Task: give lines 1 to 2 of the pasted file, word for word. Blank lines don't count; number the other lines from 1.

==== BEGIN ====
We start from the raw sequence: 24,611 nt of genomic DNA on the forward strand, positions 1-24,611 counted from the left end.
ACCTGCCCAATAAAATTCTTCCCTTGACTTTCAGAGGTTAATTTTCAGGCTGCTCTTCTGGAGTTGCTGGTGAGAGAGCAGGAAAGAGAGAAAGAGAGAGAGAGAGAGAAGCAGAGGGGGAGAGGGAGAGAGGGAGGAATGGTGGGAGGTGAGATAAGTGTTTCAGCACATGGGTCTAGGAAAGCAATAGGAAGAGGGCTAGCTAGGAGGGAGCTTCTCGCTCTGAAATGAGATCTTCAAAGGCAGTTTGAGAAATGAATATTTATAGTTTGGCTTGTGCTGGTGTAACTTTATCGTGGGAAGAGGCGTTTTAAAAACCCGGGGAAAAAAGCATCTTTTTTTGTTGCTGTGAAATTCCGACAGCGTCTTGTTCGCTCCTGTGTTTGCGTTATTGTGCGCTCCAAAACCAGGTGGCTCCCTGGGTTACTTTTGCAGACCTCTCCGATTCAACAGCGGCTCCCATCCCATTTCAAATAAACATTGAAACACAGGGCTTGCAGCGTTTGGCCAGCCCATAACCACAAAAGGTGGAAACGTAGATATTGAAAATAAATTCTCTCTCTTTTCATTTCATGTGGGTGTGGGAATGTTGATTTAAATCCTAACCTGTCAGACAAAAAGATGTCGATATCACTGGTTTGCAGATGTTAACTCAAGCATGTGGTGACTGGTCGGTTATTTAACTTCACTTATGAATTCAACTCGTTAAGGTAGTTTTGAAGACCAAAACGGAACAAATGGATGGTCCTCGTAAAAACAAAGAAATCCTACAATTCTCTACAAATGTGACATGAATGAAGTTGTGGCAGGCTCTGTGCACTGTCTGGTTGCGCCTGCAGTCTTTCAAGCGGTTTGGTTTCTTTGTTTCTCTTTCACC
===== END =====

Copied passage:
We start from the raw sequence: 24,611 nt of genomic DNA on the forward strand, positions 1-24,611 counted from the left end.
ACCTGCCCAATAAAATTCTTCCCTTGACTTTCAGAGGTTAATTTTCAGGCTGCTCTTCTGGAGTTGCTGGTGAGAGAGCAGGAAAGAGAGAAAGAGAGAGAGAGAGAGAAGCAGAGGGGGAGAGGGAGAGAGGGAGGAATGGTGGGAGGTGAGATAAGTGTTTCAGCACATGGGTCTAGGAAAGCAATAGGAAGAGGGCTAGCTAGGAGGGAGCTTCTCGCTCTGAAATGAGATCTTCAAAGGCAGTTTGAGAAATGAATATTTATAGTTTGGCTTGTGCTGGTGTAACTTTATCGTGGGAAGAGGCGTTTTAAAAACCCGGGGAAAAAAGCATCTTTTTTTGTTGCTGTGAAATTCCGACAGCGTCTTGTTCGCTCCTGTGTTTGCGTTATTGTGCGCTCCAAAACCAGGTGGCTCCCTGGGTTACTTTTGCAGACCTCTCCGATTCAACAGCGGCTCCCATCCCATTTCAAATAAACATTGAAACACAGGGCTTGCAGCGTTTGGCCAGCCCATAACCACAAAAGGTGGAAACGTAGATATTGAAAATAAATTCTCTCTCTTTTCATTTCATGTGGGTGTGGGAATGTTGATTTAAATCCTAACCTGTCAGACAAAAAGATGTCGATATCACTGGTTTGCAGATGTTAACTCAAGCATGTGGTGACTGGTCGGTTATTTAACTTCACTTATGAATTCAACTCGTTAAGGTAGTTTTGAAGACCAAAACGGAACAAATGGATGGTCCTCGTAAAAACAAAGAAATCCTACAATTCTCTACAAATGTGACATGAATGAAGTTGTGGCAGGCTCTGTGCACTGTCTGGTTGCGCCTGCAGTCTTTCAAGCGGTTTGGTTTCTTTGTTTCTCTTTCACC